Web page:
Young adult fiction is for readers in high school and older who like more involved plots and more mature themes than those found in chapter books. They are easy to spot: look for yellow-green stickers on the spines of books shelved in the adult fiction area. Look for the conclusion to the Sea of Trolls trilogy "The Islands of the Blessed," by Nancy Farmer, as well as the titles below.
"Moribito: Guardian of the spirit," by Nahoko Uehashi.
Balsa is a veteran of many battles, expert with the short sword and thoroughly versed in the martial arts. Her latest job is to keep Prince Chagum alive as he journeys to the distant sea to deliver the egg of the Water Spirit. One legend says that if the egg is not delivered safely, the country will be plunged into drought, but another says just the opposite! Set in a fantasy version of ancient Japan, this fast-moving novel captures readers' attention from the start as Balsa plunges into a raging river to save the young prince. She doesn't realize that she's also diving into a sea of political intrigue, magic, danger, and mystery. But there's even more to the story than that and readers will find themselves eagerly awaiting book two. (For older middle school and high school readers.)
"Going Bovine," by Libba Bray.
Cameron's ordinarily annoying world has suddenly gone surreal: something flits past and leaves a feather behind that says "hello," he gets stoned and goes for a bike ride to find himself at the center of an extremely isolated tornado, and when the toaster catches fire, it's not just flames he sees, but fire giants staring back at him. His parents blame the drugs, but the doctors say that Creutzfeldt-Jakob disease is turning his brain matter into a sponge. And so, with only months to live, Cameron sets off on a quest to find a cure and perhaps even save the world. He's accompanied by a punk angel hallucination named Dulcie, the new kid from school named Gonzo, and the god Baldur who's currently in the form of a yard gnome. (Lots of teen "language" and drug use makes this most appropriate for older high school students and young adults.)
"Fairy Tale," by Cyn Balog.
Morgan and Cam have been best friends for as long as they can remember (and girlfriend and boyfriend for nearly as long) but as their shared 16th birthday approaches, Morgan finds someone has come between them. Cam's cousin Pip arrives for a visit, and Cam starts avoiding her and acting distant and different. Morgan, who sometimes has psychic visions, thinks her recent puzzling vision of Cam means that he's dying, but Cam finally comes clean: he's not dying, he's a fairy changeling. His "cousin" is really the human boy who should have been Morgan's friend, and who has returned to send Cam back to fairyland to be King. Unfortunately, the changes Cam goes through aren't all pretty wings and pointy ears - the former football quarterback shrinks and his voice changes to go with his new scrawny body. Pip is changing too, from geeky to godlike. And soon Morgan is left to wonder whether she really wants to try to trick the fairies and keep Cam in her world at all. (For older middle school and high school readers.)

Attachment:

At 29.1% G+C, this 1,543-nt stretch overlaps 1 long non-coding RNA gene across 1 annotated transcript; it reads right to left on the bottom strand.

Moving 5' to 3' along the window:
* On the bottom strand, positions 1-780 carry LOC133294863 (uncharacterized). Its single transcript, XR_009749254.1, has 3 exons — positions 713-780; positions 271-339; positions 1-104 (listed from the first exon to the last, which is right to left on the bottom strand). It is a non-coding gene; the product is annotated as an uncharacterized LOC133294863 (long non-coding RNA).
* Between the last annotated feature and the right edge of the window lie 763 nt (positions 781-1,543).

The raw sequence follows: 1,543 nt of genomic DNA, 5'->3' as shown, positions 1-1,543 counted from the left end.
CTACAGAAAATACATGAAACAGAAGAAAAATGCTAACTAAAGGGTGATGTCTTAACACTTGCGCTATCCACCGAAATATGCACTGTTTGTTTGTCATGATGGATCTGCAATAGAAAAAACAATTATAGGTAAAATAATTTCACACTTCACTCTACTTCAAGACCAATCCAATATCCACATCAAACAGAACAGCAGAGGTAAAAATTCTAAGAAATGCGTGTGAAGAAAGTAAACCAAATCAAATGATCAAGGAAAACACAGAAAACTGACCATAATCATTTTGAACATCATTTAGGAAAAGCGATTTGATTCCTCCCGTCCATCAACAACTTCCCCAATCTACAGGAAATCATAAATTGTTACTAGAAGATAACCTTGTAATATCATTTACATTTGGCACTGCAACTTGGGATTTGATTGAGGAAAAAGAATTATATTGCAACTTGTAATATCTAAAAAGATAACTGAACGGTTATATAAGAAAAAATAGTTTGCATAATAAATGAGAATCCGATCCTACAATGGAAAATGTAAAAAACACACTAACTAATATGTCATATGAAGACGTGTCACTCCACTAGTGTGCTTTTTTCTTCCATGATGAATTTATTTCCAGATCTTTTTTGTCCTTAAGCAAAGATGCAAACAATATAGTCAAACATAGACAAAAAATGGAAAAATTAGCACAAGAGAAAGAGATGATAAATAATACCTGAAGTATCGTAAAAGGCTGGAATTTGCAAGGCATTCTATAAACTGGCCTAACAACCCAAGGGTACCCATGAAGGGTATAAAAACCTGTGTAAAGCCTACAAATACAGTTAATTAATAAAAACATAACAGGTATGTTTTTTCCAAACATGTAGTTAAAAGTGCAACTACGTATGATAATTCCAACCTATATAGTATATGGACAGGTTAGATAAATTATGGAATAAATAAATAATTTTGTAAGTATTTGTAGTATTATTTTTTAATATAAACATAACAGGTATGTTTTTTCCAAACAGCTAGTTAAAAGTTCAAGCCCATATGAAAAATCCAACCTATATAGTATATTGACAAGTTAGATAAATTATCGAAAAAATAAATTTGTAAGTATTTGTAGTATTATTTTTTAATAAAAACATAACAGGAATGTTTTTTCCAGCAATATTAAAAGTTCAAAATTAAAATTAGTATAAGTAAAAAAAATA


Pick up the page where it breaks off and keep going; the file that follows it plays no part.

"Flash Burnout," by L.K. Madigan.
Blake is a sophomore who loves photography and his girlfriend, and who aspires to become a standup comedian. His brain is that of a typical teen boy: busy observing the girls in his classes, coming up with one-liners, and learning to deal with comedic flops. When his photography class partner, Marissa, sees his latest photos, though, the two of them are shaken out of a friends-in-class relationship into a serious friend-in-need friendship: one of his photos, of a homeless woman passed out in an alley, is of Marissa's long-lost mother. Framed by photography metaphors and information, this coming-of-age story touches on serious topics like juggling girlfriends and friends who are girls, and death (Blake's father is a coroner and his mother is a hospital chaplain), but still manages to be funny and endearing. (For older high school readers.)